Description: The distribution of the mean oceanic oxygen concentration results from a balance between ventilation and consumption. In the eastern tropical Pacific and Atlantic, this balance creates extended oxygen minimum zones (OMZ) at intermediate depth. Here, we analyze hydrographic and velocity data from shipboard and moored observations, which were taken along the 23°W meridian cutting through the Tropical North East Atlantic (TNEA) OMZ, to study the distribution and generation of oxygen variability. By applying the extended Osborn–Cox model, the respective role of mesoscale stirring and diapycnal mixing in producing enhanced oxygen variability, found at the southern and upper boundary of the OMZ, is quantified. From the well-ventilated equatorial region toward the OMZ core a northward eddy-driven oxygen flux is observed whose divergence corresponds to an oxygen supply of about 2.4 μmol kg−1 year−1 at the OMZ core depth. Above the OMZ core, mesoscale eddies act to redistribute low- and high-oxygen waters associated with westward and eastward currents, respectively. Here, absolute values of the local oxygen supply 〉10 μmol kg−1 year−1 are found, likely balanced by mean zonal advection. Combining our results with recent studies, a refined oxygen budget for the TNEA OMZ is derived. Eddy-driven meridional oxygen supply contributes more than 50 % of the supply required to balance the estimated oxygen consumption. The oxygen tendency in the OMZ, as given by the multidecadal oxygen decline, is maximum slightly above the OMZ core and represents a substantial imbalance of the oxygen budget reaching about 20 % of the magnitude of the eddy-driven oxygen supply.
    Type: Article , PeerReviewed
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  • 5
    Publication Date: 2017-04-13
    Description: Tropical influence on the austral summer Southern Annular Mode (SAM) over the ERA-40 period 1960/1961–2001/2002 is investigated using (1) a partially coupled climate model (PCM) driven by observed wind stress and (2) a version of the ECMWF atmospheric model by means of a relaxation technique. We show that the tropical influence in the PCM is dominated by El Niño Southern Oscillation (ENSO) whereas the relaxation experiments suggest an additional influence independent of ENSO. In the observations, we find that the simultaneous influence of ENSO on the summer SAM was much stronger after 1979 than before, with the consequence that the ensemble mean of the PCM captures around 50 % of the interannual variance of the SAM after 1979 and less than 10 % before. Nevertheless, in the ensemble mean of the PCM, the relationship between ENSO and the summer SAM is stable throughout the whole period 1960/1961–2001/2002, and it is the individual ensemble members that exhibit a non-stationary relationship like that found in the observations. It follows that variability not related to the observed wind forcing used to drive the PCM is important for obscuring the ENSO/SAM relationship. The experiments using relaxation show that tropical forcing was important for both the interannual variability and the trend of the summer SAM, even before 1979. Adding the observed extratropical sea surface temperature and sea-ice (SSTSI) to the tropical relaxation runs improves the model performance, indicative of a positive feedback from extratropical SSTSI onto the SAM.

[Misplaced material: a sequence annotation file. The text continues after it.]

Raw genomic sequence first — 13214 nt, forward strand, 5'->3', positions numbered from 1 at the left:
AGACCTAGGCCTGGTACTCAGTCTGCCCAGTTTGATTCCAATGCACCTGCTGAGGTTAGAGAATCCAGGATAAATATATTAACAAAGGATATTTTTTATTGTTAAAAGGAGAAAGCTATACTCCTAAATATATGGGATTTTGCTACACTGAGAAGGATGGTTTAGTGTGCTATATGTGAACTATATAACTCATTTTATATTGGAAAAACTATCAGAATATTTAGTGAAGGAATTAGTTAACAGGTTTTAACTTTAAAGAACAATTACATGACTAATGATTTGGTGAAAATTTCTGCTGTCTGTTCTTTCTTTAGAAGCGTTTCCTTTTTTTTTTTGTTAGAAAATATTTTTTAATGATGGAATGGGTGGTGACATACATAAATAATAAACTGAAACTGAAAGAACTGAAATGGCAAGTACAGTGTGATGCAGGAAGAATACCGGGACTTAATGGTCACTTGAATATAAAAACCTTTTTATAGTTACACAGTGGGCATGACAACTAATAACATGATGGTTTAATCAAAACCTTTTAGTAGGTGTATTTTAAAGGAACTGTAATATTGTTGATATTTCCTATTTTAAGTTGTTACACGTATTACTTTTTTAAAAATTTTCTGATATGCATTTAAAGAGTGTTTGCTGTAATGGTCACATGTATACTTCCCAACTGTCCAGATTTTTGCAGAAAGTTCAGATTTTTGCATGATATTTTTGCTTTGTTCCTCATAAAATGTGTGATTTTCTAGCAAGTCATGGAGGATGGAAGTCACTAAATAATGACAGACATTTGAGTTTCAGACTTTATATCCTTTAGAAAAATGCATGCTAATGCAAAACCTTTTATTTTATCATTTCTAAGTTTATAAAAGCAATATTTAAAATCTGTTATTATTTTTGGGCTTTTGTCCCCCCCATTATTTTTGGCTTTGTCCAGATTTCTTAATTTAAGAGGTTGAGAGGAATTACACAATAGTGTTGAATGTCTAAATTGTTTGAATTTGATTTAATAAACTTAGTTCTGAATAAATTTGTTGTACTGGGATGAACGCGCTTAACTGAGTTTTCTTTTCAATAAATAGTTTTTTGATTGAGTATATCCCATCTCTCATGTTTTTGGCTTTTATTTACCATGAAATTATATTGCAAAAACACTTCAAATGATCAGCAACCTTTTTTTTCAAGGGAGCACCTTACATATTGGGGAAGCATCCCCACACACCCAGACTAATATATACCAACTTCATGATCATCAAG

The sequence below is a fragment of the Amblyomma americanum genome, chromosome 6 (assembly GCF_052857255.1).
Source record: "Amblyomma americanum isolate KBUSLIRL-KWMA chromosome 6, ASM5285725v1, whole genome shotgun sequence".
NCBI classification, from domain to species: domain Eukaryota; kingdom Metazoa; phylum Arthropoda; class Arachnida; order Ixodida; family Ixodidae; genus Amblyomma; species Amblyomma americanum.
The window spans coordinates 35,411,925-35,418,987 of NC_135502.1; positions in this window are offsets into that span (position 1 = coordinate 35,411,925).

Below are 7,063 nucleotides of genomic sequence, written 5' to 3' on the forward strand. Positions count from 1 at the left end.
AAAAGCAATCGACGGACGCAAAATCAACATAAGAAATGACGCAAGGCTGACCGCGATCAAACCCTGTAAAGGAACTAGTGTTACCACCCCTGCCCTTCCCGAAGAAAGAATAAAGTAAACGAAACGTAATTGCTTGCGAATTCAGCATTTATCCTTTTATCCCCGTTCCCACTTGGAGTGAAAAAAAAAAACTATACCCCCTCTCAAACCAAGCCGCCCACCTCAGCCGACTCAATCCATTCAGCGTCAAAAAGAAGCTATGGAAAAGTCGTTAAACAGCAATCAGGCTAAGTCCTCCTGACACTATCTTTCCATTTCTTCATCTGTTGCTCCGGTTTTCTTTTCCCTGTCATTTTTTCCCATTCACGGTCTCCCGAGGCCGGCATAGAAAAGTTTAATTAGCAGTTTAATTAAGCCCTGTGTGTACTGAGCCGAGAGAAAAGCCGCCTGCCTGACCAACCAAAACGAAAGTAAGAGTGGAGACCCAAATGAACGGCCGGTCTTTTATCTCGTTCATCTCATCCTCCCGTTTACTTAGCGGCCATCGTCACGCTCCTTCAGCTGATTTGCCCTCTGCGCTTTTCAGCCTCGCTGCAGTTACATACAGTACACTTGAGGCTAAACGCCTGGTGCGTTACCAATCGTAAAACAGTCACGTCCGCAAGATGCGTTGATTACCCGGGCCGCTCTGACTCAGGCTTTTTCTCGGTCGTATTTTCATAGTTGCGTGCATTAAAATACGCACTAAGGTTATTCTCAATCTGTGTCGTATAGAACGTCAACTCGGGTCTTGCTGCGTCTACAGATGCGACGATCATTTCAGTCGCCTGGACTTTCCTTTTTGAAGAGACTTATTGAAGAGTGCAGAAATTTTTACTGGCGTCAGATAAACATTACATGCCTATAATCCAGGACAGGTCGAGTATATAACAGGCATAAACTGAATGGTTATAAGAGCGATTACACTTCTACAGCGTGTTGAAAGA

Type: Article , PeerReviewed
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  • 6
    Publication Date: 2019-02-01
    Description: Low prediction skill in the tropical Pacific is a common problem in decadal prediction systems, especially for lead years 2–5 which, in many systems, is lower than in uninitialized experiments. On the other hand, the tropical Pacific is of almost worldwide climate relevance through its teleconnections with other tropical and extratropical regions and also of importance for global mean temperature. Understanding the causes of the reduced prediction skill is thus of major interest for decadal climate predictions. We look into the problem of reduced prediction skill by analyzing the Max Planck Institute Earth System Model (MPI-ESM) decadal hindcasts for the fifth phase of the Climate Model Intercomparison Project and performing a sensitivity experiment in which hindcasts are initialized from a model run forced only by surface wind stress. In both systems, sea surface temperature variability in the tropical Pacific is successfully initialized, but most skill is lost at lead years 2–5. Utilizing the sensitivity experiment enables us to pin down the reason for the reduced prediction skill in MPI-ESM to errors in wind stress used for the initialization. A spurious trend in the wind stress forcing displaces the equatorial thermocline in MPI-ESM unrealistically. When the climate model is then switched into its forecast mode, the recovery process triggers artificial El Niño and La Niña events at the surface. Our results demonstrate the importance of realistic wind stress products for the initialization of decadal predictions
    Type: Article , PeerReviewed
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  • 7
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    Springer
    In:  Journal of Ocean University of China, 12 (3). pp. 345-354.
    Publication Date: 2017-10-11